evident in redder filters, but in blue and ultraviolet light they dominate the nucleus, causing
P2 to appear more prominent than P1.[77]
While at the initial time of its discovery it was hypothesized that the brighter portion of the
double nucleus is the remnant of a small galaxy "cannibalized" by M31,[78] this is no longer
considered a viable explanation, largely because such a nucleus would have an exceedingly
short lifetime due to tidal disruption by the central black hole. While this could be partially
resolved if P1 had its own black hole to stabilize it, the distribution of stars in P1 does not
suggest that there is a black hole at its center.[76]

Discrete sources[edit]

Artist's concept of the Andromeda Galaxy core showing a view across a disk of young, blue
stars encircling a supermassive black hole. NASA/ESA photo
Apparently, by late 1968, no X-rays had been detected from the Andromeda Galaxy.[79] A
balloon flight on October 20, 1970, set an upper limit for detectable hard X-rays from M31.

Multiple X-ray sources have since been detected in the Andromeda Galaxy, using
observations from the ESA's XMM-Newton orbiting observatory. Robin Barnard et al.
hypothesized that these are candidate black holes or neutron stars, which are heating
incoming gas to millions of kelvins and emitting X-rays. The spectrum of the neutron stars
is the same as the hypothesized black holes, but can be distinguished by their masses.[81]
There are approximately 460 globular clusters associated with the Andromeda Galaxy.[82]
The most massive of these clusters, identified as Mayall II, nicknamed Globular One, has a
greater luminosity than any other known globular cluster in the Local Group of galaxies.[83]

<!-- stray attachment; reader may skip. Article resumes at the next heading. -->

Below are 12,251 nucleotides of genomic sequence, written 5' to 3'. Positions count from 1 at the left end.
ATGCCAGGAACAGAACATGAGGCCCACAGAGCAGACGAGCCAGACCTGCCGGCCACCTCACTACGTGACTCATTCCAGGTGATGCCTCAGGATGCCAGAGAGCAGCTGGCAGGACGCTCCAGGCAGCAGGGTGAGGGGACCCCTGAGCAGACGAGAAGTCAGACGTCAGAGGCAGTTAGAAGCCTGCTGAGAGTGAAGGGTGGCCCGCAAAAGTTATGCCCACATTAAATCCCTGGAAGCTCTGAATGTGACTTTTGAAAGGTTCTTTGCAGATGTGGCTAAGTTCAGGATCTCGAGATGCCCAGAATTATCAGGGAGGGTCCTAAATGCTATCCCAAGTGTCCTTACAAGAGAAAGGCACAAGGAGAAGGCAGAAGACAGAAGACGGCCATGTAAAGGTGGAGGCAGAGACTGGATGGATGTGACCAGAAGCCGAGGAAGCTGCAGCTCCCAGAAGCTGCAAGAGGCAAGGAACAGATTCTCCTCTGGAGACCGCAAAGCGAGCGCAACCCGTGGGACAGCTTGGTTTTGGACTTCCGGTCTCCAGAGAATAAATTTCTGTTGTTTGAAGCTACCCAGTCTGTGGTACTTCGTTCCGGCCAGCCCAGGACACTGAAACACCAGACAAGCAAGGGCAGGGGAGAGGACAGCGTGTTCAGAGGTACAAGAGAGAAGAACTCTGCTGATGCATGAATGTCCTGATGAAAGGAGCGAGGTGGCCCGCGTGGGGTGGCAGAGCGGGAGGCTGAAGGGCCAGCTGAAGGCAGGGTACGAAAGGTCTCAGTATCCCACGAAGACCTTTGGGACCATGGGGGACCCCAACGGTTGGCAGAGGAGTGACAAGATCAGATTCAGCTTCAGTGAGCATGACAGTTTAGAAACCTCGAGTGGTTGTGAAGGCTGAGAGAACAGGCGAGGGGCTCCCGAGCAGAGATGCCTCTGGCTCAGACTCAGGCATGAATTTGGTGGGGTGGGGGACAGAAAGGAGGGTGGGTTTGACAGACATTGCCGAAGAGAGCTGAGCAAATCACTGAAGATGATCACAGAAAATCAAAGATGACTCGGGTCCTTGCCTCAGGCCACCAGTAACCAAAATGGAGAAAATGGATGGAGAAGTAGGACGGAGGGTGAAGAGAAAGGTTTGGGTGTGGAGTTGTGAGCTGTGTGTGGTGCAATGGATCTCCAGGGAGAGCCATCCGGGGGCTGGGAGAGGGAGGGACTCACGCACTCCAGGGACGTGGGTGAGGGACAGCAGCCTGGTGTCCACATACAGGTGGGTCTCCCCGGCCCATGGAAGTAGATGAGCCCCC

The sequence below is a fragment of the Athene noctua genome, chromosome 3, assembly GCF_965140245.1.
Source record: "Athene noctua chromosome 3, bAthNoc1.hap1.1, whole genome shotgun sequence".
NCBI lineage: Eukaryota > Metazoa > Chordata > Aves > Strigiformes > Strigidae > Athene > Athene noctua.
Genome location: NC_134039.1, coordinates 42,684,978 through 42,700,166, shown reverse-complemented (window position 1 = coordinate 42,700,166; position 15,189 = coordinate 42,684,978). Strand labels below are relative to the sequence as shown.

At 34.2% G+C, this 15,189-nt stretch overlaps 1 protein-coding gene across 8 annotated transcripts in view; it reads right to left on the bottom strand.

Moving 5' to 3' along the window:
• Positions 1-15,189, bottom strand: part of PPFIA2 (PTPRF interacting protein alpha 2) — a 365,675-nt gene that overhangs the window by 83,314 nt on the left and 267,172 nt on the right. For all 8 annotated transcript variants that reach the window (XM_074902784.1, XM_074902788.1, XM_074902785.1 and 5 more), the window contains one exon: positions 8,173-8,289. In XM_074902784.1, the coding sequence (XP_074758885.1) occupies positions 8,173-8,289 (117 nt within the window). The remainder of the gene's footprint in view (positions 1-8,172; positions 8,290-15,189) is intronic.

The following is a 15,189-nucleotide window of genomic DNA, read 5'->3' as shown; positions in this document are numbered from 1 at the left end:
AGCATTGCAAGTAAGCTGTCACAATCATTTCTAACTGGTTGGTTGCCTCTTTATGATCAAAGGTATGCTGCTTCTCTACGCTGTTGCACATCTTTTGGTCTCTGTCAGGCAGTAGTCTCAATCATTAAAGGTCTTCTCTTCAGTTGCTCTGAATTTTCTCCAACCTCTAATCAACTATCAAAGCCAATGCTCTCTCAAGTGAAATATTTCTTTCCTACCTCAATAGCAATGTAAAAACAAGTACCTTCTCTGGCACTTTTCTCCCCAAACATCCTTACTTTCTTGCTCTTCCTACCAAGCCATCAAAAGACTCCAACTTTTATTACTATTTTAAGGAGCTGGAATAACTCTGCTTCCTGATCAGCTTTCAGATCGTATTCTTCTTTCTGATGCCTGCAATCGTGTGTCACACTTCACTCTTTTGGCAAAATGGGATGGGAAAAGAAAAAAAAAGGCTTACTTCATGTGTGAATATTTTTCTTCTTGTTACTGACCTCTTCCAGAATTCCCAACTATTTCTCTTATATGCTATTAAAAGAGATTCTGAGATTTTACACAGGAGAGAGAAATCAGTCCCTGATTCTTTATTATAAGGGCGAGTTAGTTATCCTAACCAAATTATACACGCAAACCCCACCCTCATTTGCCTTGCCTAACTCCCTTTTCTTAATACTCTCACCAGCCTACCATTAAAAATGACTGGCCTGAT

It contains several million stars, and is about twice as luminous as Omega Centauri, the
brightest known globular cluster in the Milky Way. Globular One (or G1) has several stellar
populations and a structure too massive for an ordinary globular. As a result, some consider
G1 to be the remnant core of a dwarf galaxy that was consumed by M31 in the distant past.
The globular with the greatest apparent brightness is G76 which is located in the southwest arm's eastern half.[19] Another massive globular cluster -named 037-B327-, discovered

in 2006 as is heavily reddened by the Andromeda Galaxy's interstellar dust, was thought to
be more massive than G1 and the largest cluster of the Local Group;[85] however other
studies have shown is actually similar in properties to G1.[86]

Star cluster in the Andromeda galaxy.[87]

Unlike the globular clusters of the Milky Way, which show a relatively low age dispersion,
Andromeda's globular clusters have a much larger range of ages: from systems as old as the
galaxy itself to much younger systems, with ages between a few hundred million years to
five billion years[88]
In 2005, astronomers discovered a completely new type of star cluster in M31. The newfound clusters contain hundreds of thousands of stars, a similar number of stars that can be